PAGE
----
In New Zealand, people are taking a “thinking like a data scientist” approach to optimizing social worker spending and casework prioritization. A related BusinessWeek article titled “A Moneyball Approach to Helping Troubled Kids” (May 11, 2015) highlights the role that scores play in identifying and prioritizing problem areas and deciding what corrective actions to take. Here are a couple of excerpts from the article:
Using data from welfare, education, employment, and the housing agencies and the courts, the government identified the most expensive welfare beneficiaries – kids who have at least one close adult relative who's previously been reported to child safety authorities, been to prison, and spent substantial time on welfare. “There are million-dollar [cost] kids in those families,” Minister of Finance Bill English says. “By the time they are 10, their likelihood of incarceration is 70 percent. You've got to do something about that.”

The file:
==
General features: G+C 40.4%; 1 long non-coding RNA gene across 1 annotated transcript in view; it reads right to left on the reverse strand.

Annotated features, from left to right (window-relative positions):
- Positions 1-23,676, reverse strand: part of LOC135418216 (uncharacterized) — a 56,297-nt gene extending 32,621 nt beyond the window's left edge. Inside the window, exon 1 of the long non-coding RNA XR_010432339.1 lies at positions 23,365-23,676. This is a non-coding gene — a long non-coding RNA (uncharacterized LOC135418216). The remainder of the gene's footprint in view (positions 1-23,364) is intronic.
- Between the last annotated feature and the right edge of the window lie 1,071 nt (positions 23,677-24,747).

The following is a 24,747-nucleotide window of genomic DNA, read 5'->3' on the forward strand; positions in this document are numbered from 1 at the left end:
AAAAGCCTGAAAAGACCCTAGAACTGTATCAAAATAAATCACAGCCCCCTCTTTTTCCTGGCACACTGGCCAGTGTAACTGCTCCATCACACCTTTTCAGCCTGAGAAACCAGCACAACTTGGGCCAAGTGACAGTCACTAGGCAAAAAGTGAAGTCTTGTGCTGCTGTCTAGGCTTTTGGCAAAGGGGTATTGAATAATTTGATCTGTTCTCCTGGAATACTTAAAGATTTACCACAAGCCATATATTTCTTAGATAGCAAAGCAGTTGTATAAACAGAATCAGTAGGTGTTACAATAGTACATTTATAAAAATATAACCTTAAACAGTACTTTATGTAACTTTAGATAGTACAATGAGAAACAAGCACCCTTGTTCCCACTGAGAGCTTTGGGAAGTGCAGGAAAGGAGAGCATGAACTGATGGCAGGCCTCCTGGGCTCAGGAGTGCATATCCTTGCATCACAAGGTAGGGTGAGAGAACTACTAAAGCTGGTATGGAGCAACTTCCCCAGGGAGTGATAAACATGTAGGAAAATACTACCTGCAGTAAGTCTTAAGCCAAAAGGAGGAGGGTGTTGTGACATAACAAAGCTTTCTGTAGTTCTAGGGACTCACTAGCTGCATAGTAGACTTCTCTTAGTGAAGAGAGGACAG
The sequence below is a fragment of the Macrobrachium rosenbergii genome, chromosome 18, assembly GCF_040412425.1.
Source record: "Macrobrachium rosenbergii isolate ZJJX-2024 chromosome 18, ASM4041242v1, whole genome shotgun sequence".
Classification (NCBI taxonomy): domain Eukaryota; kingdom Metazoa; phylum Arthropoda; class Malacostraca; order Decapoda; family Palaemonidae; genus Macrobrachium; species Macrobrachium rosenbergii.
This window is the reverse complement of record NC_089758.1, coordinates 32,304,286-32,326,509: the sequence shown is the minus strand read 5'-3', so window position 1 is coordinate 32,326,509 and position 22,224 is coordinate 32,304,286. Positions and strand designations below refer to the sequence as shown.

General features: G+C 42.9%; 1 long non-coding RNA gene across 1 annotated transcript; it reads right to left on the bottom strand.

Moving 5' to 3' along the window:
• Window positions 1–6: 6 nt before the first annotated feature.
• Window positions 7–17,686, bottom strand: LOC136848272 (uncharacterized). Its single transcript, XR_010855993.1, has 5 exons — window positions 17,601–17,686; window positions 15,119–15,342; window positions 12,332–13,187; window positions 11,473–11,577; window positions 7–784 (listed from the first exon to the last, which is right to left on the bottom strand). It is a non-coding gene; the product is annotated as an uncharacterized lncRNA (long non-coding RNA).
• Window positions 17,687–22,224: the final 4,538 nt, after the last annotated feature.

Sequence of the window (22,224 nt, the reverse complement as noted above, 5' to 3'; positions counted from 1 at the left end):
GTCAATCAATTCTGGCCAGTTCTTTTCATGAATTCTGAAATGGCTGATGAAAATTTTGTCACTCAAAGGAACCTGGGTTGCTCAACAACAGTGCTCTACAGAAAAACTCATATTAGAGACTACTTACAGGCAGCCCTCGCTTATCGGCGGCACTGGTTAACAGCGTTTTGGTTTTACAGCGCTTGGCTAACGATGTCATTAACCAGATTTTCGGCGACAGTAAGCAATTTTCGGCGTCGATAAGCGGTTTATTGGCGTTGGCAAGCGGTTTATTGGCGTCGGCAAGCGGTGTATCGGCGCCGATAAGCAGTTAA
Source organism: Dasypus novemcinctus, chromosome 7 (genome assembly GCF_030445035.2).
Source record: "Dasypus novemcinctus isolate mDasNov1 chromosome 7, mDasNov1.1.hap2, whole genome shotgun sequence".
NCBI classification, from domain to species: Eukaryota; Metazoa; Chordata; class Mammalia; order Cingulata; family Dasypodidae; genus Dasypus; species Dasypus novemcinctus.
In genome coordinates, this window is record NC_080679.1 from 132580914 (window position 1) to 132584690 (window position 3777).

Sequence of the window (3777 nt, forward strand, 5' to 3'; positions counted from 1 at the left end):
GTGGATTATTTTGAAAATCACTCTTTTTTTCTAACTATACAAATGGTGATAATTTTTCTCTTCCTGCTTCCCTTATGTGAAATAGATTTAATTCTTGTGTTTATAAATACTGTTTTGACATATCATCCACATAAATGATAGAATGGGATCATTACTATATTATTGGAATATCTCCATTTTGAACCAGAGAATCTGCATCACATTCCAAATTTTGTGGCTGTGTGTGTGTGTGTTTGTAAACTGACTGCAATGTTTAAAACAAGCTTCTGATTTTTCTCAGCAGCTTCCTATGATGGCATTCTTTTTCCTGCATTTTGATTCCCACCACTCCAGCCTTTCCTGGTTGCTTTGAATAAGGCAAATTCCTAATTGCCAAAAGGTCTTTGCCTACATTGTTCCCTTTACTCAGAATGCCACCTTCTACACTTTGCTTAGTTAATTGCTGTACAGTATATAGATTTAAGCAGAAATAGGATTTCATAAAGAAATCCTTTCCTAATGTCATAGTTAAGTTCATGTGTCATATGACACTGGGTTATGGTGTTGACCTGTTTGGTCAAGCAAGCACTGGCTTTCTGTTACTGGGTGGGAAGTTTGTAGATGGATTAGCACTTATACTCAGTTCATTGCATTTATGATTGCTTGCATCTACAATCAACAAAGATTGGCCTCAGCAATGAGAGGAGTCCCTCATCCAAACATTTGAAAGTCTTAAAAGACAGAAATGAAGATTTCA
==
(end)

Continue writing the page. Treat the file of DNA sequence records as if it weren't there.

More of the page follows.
…one idea is to rate families, giving them a number [score] that could be used to identify who's most at risk in the same way that lenders rely on credit scores to determine creditworthiness. “The way we may use it, it's going to be like it's a FICO score,” says Jennie Feria, Head of Los Angeles' Department of Children and Family Service. The information, she says, could be used both to prioritize cases and to figure out who needs extra services.
In wrapping up the “thinking like a data scientist” process ...